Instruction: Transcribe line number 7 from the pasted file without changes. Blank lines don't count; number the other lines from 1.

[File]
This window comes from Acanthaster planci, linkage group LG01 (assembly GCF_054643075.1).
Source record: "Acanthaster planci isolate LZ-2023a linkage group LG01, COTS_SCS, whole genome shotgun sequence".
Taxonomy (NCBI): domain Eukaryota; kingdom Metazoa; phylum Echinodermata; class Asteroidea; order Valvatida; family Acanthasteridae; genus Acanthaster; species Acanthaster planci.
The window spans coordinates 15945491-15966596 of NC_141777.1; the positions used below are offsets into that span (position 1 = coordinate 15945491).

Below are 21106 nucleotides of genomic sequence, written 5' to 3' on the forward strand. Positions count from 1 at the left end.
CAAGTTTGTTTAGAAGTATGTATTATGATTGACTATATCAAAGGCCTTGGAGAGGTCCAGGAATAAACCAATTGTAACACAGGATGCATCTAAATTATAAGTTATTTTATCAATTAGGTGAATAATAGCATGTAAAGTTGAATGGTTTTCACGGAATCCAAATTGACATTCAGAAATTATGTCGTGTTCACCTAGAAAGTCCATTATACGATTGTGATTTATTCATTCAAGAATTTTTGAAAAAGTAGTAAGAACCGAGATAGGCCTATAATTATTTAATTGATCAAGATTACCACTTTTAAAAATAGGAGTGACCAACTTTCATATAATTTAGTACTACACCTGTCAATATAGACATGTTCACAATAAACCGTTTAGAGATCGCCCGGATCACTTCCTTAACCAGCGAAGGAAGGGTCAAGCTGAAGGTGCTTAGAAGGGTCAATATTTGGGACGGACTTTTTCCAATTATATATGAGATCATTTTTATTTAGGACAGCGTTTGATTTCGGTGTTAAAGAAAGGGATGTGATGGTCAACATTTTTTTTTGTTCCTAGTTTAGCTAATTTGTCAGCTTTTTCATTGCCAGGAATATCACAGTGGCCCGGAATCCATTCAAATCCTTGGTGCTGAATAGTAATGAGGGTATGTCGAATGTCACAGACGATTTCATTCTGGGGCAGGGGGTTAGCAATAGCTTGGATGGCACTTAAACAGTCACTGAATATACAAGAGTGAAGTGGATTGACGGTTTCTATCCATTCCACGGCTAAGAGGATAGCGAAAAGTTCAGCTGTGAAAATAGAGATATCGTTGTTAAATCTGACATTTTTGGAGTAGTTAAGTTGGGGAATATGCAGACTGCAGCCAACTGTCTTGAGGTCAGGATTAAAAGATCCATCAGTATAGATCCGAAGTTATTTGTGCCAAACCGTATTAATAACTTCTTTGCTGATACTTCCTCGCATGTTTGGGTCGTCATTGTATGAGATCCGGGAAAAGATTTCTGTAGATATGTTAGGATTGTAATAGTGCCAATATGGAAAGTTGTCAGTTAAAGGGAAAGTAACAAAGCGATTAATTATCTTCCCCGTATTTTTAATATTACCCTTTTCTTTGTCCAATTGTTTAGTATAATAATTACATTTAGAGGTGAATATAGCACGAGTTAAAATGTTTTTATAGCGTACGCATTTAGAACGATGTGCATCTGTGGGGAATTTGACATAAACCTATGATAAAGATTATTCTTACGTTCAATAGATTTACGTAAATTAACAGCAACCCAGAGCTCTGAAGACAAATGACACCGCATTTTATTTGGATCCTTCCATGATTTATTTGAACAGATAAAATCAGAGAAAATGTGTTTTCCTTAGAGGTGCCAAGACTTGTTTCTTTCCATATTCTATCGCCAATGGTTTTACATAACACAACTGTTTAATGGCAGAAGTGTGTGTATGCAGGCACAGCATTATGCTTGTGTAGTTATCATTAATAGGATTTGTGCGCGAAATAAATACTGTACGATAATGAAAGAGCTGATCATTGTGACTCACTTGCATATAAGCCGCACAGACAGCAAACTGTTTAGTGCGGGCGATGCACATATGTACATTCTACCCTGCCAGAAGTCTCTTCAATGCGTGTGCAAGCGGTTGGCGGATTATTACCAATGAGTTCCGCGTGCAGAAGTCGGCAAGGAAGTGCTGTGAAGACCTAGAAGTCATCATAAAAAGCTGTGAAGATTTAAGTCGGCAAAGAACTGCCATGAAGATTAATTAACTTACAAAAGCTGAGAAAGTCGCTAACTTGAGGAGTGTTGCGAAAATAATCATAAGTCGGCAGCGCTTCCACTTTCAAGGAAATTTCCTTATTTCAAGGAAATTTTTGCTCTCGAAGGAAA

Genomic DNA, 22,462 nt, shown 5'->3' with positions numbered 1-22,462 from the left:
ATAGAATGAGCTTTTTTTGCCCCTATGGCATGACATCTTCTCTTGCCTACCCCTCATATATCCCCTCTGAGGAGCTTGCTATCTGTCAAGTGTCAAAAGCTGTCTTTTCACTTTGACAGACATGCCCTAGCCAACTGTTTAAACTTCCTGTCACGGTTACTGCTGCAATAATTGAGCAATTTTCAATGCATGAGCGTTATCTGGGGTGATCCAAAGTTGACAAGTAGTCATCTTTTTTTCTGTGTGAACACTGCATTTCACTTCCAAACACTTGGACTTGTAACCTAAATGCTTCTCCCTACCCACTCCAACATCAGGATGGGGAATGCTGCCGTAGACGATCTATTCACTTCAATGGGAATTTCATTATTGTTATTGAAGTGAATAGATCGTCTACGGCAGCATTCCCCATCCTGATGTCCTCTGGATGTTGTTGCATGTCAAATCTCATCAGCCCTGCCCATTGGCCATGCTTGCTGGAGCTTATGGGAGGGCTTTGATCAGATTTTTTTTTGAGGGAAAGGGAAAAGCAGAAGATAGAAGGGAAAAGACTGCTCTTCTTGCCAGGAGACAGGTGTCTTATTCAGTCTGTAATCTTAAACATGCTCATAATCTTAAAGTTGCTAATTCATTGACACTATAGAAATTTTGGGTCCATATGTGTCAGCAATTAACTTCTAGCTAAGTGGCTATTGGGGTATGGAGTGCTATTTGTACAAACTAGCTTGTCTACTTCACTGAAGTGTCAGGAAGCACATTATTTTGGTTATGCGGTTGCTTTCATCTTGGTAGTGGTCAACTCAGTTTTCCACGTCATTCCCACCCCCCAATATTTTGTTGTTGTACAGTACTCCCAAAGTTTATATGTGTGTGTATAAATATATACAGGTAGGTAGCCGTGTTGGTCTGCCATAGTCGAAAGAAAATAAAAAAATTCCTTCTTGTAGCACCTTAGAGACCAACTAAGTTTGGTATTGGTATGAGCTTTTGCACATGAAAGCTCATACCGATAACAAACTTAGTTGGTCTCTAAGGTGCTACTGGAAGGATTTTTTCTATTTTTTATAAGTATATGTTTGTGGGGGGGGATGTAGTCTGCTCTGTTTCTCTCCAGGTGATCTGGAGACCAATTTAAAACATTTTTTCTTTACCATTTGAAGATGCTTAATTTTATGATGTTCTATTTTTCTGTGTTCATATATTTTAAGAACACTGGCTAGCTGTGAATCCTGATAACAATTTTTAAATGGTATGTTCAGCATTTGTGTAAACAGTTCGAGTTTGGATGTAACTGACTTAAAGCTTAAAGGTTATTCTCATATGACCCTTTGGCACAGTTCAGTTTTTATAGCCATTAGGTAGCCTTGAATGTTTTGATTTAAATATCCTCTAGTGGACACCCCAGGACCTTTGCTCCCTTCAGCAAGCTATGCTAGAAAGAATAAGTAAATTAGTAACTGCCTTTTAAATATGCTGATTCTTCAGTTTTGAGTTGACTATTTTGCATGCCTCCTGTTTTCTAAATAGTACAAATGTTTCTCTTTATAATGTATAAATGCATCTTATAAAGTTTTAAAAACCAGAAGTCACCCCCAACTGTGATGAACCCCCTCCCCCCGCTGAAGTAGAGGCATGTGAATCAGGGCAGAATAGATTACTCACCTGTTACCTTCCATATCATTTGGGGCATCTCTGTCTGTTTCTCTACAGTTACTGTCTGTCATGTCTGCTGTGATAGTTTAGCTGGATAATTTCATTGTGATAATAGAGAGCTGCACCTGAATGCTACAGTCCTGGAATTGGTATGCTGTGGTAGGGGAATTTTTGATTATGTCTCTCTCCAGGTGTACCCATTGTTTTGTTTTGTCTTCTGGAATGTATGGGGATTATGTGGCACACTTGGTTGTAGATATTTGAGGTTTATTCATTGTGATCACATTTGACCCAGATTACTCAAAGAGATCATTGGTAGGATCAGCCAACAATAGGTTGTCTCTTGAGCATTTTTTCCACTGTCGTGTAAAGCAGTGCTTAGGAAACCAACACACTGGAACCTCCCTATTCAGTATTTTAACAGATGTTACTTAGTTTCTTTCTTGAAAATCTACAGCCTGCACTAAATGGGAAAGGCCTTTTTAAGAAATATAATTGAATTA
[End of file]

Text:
Genomic DNA, 22,462 nt, shown 5'->3' with positions numbered 1-22,462 from the left: